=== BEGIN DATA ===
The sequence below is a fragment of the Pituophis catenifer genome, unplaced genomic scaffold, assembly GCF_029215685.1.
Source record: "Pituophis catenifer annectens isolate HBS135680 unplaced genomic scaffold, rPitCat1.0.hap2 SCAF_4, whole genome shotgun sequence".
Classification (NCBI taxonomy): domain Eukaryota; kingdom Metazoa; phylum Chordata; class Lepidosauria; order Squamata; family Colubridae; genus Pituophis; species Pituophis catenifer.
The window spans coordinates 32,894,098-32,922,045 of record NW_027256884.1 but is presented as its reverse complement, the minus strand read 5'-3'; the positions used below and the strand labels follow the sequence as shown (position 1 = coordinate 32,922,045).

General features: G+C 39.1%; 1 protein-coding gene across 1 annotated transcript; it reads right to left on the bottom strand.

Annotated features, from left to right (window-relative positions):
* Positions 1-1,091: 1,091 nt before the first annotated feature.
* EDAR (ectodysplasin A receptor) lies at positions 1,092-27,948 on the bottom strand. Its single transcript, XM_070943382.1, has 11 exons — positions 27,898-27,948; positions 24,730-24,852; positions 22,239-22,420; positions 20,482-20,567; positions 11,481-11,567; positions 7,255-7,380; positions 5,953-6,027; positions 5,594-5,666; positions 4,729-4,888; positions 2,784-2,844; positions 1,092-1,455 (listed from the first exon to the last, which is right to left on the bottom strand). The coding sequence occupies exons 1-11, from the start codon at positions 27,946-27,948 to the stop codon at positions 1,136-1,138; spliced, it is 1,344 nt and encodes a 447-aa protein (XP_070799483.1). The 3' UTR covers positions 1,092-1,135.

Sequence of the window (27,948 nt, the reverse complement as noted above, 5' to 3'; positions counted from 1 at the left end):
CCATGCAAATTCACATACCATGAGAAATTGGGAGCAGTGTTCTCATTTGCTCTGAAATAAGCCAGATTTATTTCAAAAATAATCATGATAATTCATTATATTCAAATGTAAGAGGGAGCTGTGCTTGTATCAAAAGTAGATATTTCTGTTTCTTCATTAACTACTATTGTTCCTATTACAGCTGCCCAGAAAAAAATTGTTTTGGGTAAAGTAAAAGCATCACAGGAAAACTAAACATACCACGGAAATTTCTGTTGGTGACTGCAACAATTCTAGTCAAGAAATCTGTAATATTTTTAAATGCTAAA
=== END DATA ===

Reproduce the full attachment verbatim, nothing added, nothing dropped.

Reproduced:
The sequence below is a fragment of the Pituophis catenifer genome, unplaced genomic scaffold, assembly GCF_029215685.1.
Source record: "Pituophis catenifer annectens isolate HBS135680 unplaced genomic scaffold, rPitCat1.0.hap2 SCAF_4, whole genome shotgun sequence".
Classification (NCBI taxonomy): domain Eukaryota; kingdom Metazoa; phylum Chordata; class Lepidosauria; order Squamata; family Colubridae; genus Pituophis; species Pituophis catenifer.
The window spans coordinates 32,894,098-32,922,045 of record NW_027256884.1 but is presented as its reverse complement, the minus strand read 5'-3'; the positions used below and the strand labels follow the sequence as shown (position 1 = coordinate 32,922,045).

General features: G+C 39.1%; 1 protein-coding gene across 1 annotated transcript; it reads right to left on the bottom strand.

Annotated features, from left to right (window-relative positions):
* Positions 1-1,091: 1,091 nt before the first annotated feature.
* EDAR (ectodysplasin A receptor) lies at positions 1,092-27,948 on the bottom strand. Its single transcript, XM_070943382.1, has 11 exons — positions 27,898-27,948; positions 24,730-24,852; positions 22,239-22,420; positions 20,482-20,567; positions 11,481-11,567; positions 7,255-7,380; positions 5,953-6,027; positions 5,594-5,666; positions 4,729-4,888; positions 2,784-2,844; positions 1,092-1,455 (listed from the first exon to the last, which is right to left on the bottom strand). The coding sequence occupies exons 1-11, from the start codon at positions 27,946-27,948 to the stop codon at positions 1,136-1,138; spliced, it is 1,344 nt and encodes a 447-aa protein (XP_070799483.1). The 3' UTR covers positions 1,092-1,135.

Sequence of the window (27,948 nt, the reverse complement as noted above, 5' to 3'; positions counted from 1 at the left end):
CCATGCAAATTCACATACCATGAGAAATTGGGAGCAGTGTTCTCATTTGCTCTGAAATAAGCCAGATTTATTTCAAAAATAATCATGATAATTCATTATATTCAAATGTAAGAGGGAGCTGTGCTTGTATCAAAAGTAGATATTTCTGTTTCTTCATTAACTACTATTGTTCCTATTACAGCTGCCCAGAAAAAAATTGTTTTGGGTAAAGTAAAAGCATCACAGGAAAACTAAACATACCACGGAAATTTCTGTTGGTGACTGCAACAATTCTAGTCAAGAAATCTGTAATATTTTTAAATGCTAAA